Category Archives: NATO

Robert Mugabe on Libya, Colonialism, and NATO Aggression

President Robert Mugabe of Zimbabwe’s speech at the 66th general assembly meeting in the United Nations in which he condemns the aggressive approach towards Libya, violating the UN-Charter and ignoring the peaceful attempts for negotiations and ceasefires proposed by the African Union.

U.S. / NATO attempt to occupy Tripoli, Libyans fight to maintain independence

The following editorial is from Fight Back! News

As the US/NATO-led rebel forces assault the Libyan capital of Tripoli, it is important for antiwar and progressive forces to recognize a few key points. The development of events since the popular North African revolutions in Tunisia and Egypt led to some divisions among progressive forces as the imperialist countries maneuvered to take control of the situation and develop contradictions in North Africa in their favor. In Libya the U.S., France, the U.K., and Italy joined together to take advantage of the discontent among certain sections of the Libyan people, and thereby develop an armed rebel movement to topple the Gaddafi government. This criminal action taken by US and NATO forces should be condemned by all people of conscience. The success of the NATO-led rebels would certainly mean an end to an independent Libya.

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Another Look at the Question of Yugoslav Socialism

The following is a comment by May9 from the debate about Slavoj Žižek. As always, posting this here doesn’t imply complete agreement on the part of the editor:

This whole conversation is ironic, considering [Mike] Ely’s earlier protests against the Comintern “universalizing” the Soviet model on everyone, but whatever.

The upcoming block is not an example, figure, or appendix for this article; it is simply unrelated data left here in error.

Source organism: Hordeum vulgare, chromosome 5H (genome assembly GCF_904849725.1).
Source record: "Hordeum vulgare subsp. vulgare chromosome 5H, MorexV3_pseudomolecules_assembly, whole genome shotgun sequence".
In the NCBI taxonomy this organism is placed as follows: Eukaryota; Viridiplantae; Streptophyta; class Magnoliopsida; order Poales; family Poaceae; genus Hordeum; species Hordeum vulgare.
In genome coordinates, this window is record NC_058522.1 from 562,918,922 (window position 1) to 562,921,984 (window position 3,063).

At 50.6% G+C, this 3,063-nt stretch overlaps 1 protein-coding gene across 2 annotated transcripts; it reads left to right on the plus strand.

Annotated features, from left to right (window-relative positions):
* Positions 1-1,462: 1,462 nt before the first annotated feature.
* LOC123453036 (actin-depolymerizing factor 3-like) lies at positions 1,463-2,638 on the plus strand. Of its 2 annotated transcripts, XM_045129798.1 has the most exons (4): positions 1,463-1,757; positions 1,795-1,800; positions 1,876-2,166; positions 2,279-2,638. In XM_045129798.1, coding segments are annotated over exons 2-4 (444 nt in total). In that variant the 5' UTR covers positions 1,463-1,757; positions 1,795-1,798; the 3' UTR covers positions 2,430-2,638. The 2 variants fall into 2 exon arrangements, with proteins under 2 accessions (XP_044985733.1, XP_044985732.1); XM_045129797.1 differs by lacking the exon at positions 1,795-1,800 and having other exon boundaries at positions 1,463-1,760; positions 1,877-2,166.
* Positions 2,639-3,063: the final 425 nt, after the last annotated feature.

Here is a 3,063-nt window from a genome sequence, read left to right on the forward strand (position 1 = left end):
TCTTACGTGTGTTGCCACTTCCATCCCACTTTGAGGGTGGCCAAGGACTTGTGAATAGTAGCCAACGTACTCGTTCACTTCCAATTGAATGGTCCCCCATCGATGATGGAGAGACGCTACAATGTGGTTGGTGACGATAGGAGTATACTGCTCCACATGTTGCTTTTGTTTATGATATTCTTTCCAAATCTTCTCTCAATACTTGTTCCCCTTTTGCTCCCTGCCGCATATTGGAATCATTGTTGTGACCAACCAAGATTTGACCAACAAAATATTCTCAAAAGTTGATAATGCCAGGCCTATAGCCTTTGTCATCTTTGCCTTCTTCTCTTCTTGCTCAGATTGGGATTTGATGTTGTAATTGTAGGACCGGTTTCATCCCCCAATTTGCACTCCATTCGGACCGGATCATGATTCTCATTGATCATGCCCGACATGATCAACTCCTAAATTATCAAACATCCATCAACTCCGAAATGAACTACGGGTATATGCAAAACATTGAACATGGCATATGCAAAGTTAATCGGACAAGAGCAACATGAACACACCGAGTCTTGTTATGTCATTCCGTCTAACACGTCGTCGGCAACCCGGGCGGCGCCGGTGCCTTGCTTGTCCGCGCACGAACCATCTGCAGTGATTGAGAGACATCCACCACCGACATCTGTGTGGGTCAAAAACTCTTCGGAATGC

The question of Yugoslav socialism is not as straight forward as the sectarian critique “Is Yugoslavia a Socialist Country?” would have you believe. Indeed, the Maoists themselves never had a clear position on this issue, as they vacillated between recognition of Yugoslavia as a socialist country and sectarian opposition, change which was dependent on Chinese relations with the Soviet Union, not ideology. For example, while Yugoslavia was one of the first countries to recognize the PRC in 1949, Mao didn’t reciprocate due to the split with the USSR. However in late 1954 the CCP reestablished party to party relations with the “renegade” Tito, which effectively meant recognition of Yugoslavia as a socialist country. In 1958, after the League of Communists of Yugoslavia published its draft before its party Congress in April, Yugoslavia came under fire from first and foremost the “revisionist” (or in Ely’s view, “capitalist”) Soviet Union. Following the USSR’s lead, China began polemical attacks against Yugoslavia and broke off party to party relations. In the early 1960s, the Sino-Soviet split began to be open and Yugoslav-Soviet relations improved. Chinese anti-Yugoslavism stemmed from the view that Yugoslavia was too close to Moscow. As a result, relations remained frosty until the late 1960s, at the height of the Cultural Revolution. The main reason for this is due to Yugoslav support for Czechoslovakia against the USSR. Relations from 1970-1977 were quite friendly, or at least not hostile. No longer would we hear any complaints about Tito from Mao. In 1977 Hua Guofeng, who most anti-revisionists uphold as a staunch Marxist-Leninist, reopened party to party relations with Yugoslavia – which again meant recognition of Yugoslavia as a socialist country. Not coincidentally at this time, Sino-Soviet relations were cold.